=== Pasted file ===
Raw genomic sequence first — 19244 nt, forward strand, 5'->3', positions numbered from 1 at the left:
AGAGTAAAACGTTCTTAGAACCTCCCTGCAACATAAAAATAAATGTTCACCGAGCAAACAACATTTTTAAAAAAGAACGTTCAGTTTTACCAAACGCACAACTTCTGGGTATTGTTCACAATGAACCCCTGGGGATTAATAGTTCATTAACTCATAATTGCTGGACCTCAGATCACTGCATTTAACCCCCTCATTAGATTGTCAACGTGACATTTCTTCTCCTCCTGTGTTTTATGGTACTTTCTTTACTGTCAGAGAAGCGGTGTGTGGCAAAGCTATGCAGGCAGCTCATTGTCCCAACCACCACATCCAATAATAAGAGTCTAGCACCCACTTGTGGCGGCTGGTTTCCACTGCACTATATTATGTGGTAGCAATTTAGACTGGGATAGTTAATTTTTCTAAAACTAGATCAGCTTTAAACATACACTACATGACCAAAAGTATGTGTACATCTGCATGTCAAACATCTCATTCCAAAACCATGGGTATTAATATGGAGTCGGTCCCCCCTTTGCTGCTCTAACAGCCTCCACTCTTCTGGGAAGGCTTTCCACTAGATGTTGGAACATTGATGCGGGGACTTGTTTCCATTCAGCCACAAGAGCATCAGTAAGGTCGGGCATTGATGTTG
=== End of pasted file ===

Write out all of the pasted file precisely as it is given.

Raw genomic sequence first — 19244 nt, forward strand, 5'->3', positions numbered from 1 at the left:
AGAGTAAAACGTTCTTAGAACCTCCCTGCAACATAAAAATAAATGTTCACCGAGCAAACAACATTTTTAAAAAAGAACGTTCAGTTTTACCAAACGCACAACTTCTGGGTATTGTTCACAATGAACCCCTGGGGATTAATAGTTCATTAACTCATAATTGCTGGACCTCAGATCACTGCATTTAACCCCCTCATTAGATTGTCAACGTGACATTTCTTCTCCTCCTGTGTTTTATGGTACTTTCTTTACTGTCAGAGAAGCGGTGTGTGGCAAAGCTATGCAGGCAGCTCATTGTCCCAACCACCACATCCAATAATAAGAGTCTAGCACCCACTTGTGGCGGCTGGTTTCCACTGCACTATATTATGTGGTAGCAATTTAGACTGGGATAGTTAATTTTTCTAAAACTAGATCAGCTTTAAACATACACTACATGACCAAAAGTATGTGTACATCTGCATGTCAAACATCTCATTCCAAAACCATGGGTATTAATATGGAGTCGGTCCCCCCTTTGCTGCTCTAACAGCCTCCACTCTTCTGGGAAGGCTTTCCACTAGATGTTGGAACATTGATGCGGGGACTTGTTTCCATTCAGCCACAAGAGCATCAGTAAGGTCGGGCATTGATGTTG